“Aravot” says Russian President Vladimir Putin’s visit to Armenia which begins on Thursday will be largely “declarative.” “These are absolutely legitimate presumptions which were reinforced during our meeting in the Kremlin with the Russian president’s foreign affairs adviser, Sergei Prikhodko,” writes a correspondent for the paper.
“When I wondered if he is worried that Moscow’s influence on Yerevan and will ease and Armenia will drift away from Russia in case of the reopening of the Turkish-Armenian border, Prikhodko spent about five minutes trying to clarify, with our help, where Armenia would go. We had to explain that in the geopolitical sense Armenia would remain in the same place but would move away from Russian influence.” Prikhodko replied in the end that every nation is free to decide its foreign policy priorities and that Russia has “excellent relationships” with NATO.
But as political analyst Aleksandr Iskandarian tells “Azg,” Russia is not interested in an open border between Armenia and Turkey. “The experience of the Iran-Russia pipeline shows that Russia is hampering, dragging out things and trying to make sure that the pipeline is also beneficial for itself,” Iskandarian says. He also believes that Moscow wants to keep the status quo in the Karabakh conflict. “While the West is trying to change the situation, Russia is trying to freeze it. The existing situation in the Karabakh conflict is good for Russia.”
“Azg” notes for its part that Russia’s relations with Azerbaijan have markedly improved under Putin. The paper also criticizes the Armenian government’s decision in 2002 to hand over five state-run enterprises to Russia in payment of its debt. It says Russia already has such enterprises on its territory and they are “crumbling.” “The rationale for that deal can only be political,” agrees Iskandarian.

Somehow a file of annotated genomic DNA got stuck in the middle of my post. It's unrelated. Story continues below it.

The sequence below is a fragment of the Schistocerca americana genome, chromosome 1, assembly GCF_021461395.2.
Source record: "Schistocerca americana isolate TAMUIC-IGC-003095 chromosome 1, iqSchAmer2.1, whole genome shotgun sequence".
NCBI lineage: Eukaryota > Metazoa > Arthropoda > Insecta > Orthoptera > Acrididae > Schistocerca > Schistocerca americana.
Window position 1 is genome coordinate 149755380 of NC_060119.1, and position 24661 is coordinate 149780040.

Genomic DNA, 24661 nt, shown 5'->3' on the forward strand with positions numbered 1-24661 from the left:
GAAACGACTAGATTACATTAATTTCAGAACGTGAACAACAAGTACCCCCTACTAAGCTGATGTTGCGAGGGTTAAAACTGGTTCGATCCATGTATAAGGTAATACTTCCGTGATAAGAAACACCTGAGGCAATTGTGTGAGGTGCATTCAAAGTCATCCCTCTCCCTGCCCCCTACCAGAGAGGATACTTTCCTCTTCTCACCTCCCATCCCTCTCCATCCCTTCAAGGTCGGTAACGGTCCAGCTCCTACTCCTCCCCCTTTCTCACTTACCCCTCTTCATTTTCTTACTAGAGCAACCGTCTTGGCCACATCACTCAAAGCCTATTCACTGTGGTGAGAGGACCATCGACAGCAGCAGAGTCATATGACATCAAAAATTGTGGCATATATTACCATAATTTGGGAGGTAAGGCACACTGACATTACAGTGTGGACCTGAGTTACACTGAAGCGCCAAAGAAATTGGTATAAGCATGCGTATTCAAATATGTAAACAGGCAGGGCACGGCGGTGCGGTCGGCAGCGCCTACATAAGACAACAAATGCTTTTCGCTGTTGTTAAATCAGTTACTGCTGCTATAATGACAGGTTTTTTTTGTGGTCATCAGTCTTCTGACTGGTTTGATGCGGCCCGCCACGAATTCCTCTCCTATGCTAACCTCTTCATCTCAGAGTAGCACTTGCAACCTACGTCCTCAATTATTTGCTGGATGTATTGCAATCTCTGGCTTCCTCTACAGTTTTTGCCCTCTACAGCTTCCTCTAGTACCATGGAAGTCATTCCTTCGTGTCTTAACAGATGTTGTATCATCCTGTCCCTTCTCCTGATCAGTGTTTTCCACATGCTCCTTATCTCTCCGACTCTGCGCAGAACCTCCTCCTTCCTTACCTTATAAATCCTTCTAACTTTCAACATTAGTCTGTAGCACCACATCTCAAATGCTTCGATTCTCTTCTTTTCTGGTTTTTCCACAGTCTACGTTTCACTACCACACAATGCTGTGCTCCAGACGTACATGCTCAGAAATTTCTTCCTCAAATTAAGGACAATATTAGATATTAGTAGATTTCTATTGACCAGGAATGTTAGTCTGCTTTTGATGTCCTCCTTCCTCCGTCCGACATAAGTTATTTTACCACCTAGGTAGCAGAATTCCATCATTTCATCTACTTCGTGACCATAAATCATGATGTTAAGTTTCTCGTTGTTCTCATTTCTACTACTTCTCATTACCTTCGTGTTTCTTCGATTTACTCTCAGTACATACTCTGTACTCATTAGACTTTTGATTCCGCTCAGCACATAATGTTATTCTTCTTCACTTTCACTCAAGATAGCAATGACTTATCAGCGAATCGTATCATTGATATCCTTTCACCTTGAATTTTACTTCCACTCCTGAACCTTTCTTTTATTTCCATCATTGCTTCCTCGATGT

The leader of the Liberal Progressive Party, a pro-Western opposition group, tells “Haykakan Zhamanak” that regime change in Armenia’s can run parallel to the resolution of the Karabakh conflict. “Robert Kocharian is no longer to work on the Karabakh issue,” Hovannes Hovannisian claims. “These authorities came to power seven years ago with a pledge to resolve the Karabakh problem. If they can’t do that, then there is only one way out: they must go.”
“Hayots Ashkhar” defends Prosecutor-General Aghvan Hovsepian’s plans to organize a huge circle dance around Armenia’s Mount Aragats, calling them “not only a nice but also necessary initiative.” “It is really worth holding such a comprehensive action which … has a clear ideological emphasis. And if some people don’t like it, then let them stay plunged into their arm-chairs and stick to their thoughts and malice.”